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ISSUE ARCHIVES

NOV/DEC 2000
Volume 43 /  Issue 2

IN THIS ISSUE
Project Articles
Grandfather Clock, Part 2
Toy Crane
Chess Set

DEPARTMENTS
Ask Smitty
Owner’s Gallery
Letters from Owners

Academy Notes
Six easy steps to squaring a board
 
Find A Shopsmith Woodworking Academy Near You
 
Service Pointers
 
Safety Tips
Dust Collection ­ It Shouldn’t be an Option!

SURF’S UP
Three New Accessories for Your MARK V
Specials & Online Catalog
Links Worth Visiting
Find A Shopsmith
MARK V Demo Near You

FREE FROM SHOPSMITH
Free Woodworking Tips
Request Accessory Catalog
Request MARK V Video
Request MARK V Information Package

FEEDBACK
Subscribe/Renew
Contacting Shopsmith

Copyright 2000.
Shopsmith, Inc.
All Rights Reserved

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Academy
Notes &
Tips

From the Shopsmith
Woodworking Academy
Six easy steps to square a board

Face it.  The majority of the wood for sale at home centers or lumber yards is less than perfectly squared.   Ready-to-use, squared lumber may be available at some locations, but only at a high, premium price that could scare you nearly to death.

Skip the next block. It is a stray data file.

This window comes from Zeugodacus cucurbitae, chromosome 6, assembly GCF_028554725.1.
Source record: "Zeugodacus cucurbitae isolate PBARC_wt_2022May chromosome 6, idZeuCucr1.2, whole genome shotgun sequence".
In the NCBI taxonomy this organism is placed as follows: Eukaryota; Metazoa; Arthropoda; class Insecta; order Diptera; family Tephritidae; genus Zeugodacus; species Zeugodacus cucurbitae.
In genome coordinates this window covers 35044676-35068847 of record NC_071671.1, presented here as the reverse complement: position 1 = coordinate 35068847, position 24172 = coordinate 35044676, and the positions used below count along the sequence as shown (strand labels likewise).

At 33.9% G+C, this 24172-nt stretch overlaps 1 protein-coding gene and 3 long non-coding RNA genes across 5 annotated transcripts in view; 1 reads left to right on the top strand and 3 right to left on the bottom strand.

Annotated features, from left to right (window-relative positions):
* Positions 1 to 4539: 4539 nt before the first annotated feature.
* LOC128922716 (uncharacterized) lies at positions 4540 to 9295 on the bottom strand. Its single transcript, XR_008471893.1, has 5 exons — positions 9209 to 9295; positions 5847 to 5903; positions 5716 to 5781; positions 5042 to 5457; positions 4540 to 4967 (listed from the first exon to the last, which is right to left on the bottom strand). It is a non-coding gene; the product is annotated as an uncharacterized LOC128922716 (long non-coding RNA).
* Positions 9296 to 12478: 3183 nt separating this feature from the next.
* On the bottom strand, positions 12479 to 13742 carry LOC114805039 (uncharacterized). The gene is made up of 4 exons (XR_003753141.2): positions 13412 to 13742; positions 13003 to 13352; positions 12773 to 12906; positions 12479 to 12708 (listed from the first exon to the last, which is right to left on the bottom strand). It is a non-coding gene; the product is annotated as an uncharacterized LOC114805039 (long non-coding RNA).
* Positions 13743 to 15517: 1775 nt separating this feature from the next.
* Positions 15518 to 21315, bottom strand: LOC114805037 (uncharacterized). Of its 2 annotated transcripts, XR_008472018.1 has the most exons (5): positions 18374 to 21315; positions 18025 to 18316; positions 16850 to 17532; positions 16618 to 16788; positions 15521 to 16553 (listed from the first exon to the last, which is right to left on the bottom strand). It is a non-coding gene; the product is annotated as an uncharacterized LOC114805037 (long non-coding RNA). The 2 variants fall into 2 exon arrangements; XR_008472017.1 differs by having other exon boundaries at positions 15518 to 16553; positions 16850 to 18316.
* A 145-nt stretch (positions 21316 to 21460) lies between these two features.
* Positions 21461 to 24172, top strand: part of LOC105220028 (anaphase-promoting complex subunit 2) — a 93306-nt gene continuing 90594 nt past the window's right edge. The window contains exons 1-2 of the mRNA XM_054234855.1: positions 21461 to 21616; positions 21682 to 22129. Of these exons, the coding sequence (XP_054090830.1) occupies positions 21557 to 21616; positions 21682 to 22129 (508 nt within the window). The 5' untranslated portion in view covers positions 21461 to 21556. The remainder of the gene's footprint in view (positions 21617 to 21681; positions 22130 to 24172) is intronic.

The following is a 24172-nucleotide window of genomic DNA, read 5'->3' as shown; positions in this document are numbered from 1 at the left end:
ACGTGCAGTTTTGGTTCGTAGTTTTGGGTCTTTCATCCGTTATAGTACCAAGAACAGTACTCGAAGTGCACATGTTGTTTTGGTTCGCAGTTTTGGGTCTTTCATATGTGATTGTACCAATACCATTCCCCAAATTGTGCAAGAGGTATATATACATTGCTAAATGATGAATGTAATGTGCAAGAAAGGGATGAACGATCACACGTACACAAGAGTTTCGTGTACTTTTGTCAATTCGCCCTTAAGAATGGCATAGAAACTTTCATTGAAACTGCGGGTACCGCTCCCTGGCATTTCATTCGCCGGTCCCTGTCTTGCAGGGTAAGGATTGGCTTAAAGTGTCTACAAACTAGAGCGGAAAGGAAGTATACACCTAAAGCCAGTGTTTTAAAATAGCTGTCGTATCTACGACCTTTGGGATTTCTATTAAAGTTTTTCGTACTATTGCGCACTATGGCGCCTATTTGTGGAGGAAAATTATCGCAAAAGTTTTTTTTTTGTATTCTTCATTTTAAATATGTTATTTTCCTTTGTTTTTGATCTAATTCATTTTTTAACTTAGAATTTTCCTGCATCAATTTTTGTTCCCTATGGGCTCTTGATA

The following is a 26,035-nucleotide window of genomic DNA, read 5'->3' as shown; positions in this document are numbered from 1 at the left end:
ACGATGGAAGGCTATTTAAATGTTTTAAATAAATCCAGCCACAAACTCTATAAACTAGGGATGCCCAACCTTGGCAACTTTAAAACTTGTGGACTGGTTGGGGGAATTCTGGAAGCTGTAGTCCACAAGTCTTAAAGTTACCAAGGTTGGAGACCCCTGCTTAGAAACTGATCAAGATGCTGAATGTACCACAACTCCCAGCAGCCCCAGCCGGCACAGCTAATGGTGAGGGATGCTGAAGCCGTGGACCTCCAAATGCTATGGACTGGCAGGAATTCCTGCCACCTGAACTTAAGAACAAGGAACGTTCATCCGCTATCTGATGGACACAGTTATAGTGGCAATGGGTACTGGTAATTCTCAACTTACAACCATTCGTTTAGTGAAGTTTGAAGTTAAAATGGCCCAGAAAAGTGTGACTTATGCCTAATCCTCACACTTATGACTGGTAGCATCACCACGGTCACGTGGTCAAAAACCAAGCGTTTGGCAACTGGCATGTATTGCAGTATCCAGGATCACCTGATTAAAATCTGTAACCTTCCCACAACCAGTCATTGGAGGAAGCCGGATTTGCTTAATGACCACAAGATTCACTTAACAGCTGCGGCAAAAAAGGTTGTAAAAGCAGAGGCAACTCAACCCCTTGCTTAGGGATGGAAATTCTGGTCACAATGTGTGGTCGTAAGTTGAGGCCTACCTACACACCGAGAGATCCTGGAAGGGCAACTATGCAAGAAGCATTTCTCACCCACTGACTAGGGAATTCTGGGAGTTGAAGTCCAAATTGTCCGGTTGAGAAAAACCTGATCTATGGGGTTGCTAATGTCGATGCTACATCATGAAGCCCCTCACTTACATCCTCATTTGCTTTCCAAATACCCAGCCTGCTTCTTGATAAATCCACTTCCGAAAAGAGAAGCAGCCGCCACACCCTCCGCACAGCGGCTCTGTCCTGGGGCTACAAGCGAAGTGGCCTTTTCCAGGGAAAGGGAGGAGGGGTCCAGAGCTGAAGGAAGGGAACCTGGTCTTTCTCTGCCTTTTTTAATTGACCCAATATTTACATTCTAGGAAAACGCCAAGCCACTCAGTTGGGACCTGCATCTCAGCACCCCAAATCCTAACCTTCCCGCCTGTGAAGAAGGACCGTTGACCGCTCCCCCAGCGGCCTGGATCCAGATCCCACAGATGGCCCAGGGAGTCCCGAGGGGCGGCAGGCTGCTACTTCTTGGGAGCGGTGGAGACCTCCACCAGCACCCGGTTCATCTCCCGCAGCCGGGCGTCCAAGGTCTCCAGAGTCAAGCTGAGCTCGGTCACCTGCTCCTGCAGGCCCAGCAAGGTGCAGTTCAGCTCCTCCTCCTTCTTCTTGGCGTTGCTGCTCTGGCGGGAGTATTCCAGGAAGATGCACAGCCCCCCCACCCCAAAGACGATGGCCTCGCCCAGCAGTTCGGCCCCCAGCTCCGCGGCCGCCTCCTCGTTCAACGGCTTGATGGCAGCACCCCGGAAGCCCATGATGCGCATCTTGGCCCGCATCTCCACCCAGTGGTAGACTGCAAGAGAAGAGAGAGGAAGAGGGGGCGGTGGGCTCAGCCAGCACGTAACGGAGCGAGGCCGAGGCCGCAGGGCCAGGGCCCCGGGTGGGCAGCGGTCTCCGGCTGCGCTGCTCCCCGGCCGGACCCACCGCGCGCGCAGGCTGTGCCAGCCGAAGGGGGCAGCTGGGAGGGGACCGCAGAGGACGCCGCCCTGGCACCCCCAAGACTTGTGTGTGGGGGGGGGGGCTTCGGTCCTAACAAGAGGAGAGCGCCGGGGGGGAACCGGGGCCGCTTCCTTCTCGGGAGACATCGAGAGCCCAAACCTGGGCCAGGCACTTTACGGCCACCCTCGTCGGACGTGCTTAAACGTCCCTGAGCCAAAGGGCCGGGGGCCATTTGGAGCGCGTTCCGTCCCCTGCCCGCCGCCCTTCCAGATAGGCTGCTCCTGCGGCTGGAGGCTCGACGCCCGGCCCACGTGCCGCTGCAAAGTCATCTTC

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As a result -- and considering the fact that the best first step in virtually all projects is to square your lumber and cut your project components to size -- the Shopsmith Woodworking Academy Instructors offer the following six steps for success in this squaring process.  Master these and all your future results are bound to be more professional-looking and a lot more satisfying, as well.

1. If you’ve purchased rough, unsurfaced or uneven lumber, use a Thickness Planer to surface the two opposing sides to a uniform thickness. The results on many projects are often negatively affected by assuming that all the lumber coming out of the same pile is of a uniform thickness. This is often NOT the case.

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2. Use your Jointer to joint one edge of your stock. When doing this, set your depth-of-cut to take no more than 1/16-inch in a pass.  Keep taking light passes until the edge is straight and true.

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3. Using your Table Saw, place the freshly jointed edge of your stock against your rip fence and rip your stock to within 1/16-inch of your desired finished dimension.

Continue . . .

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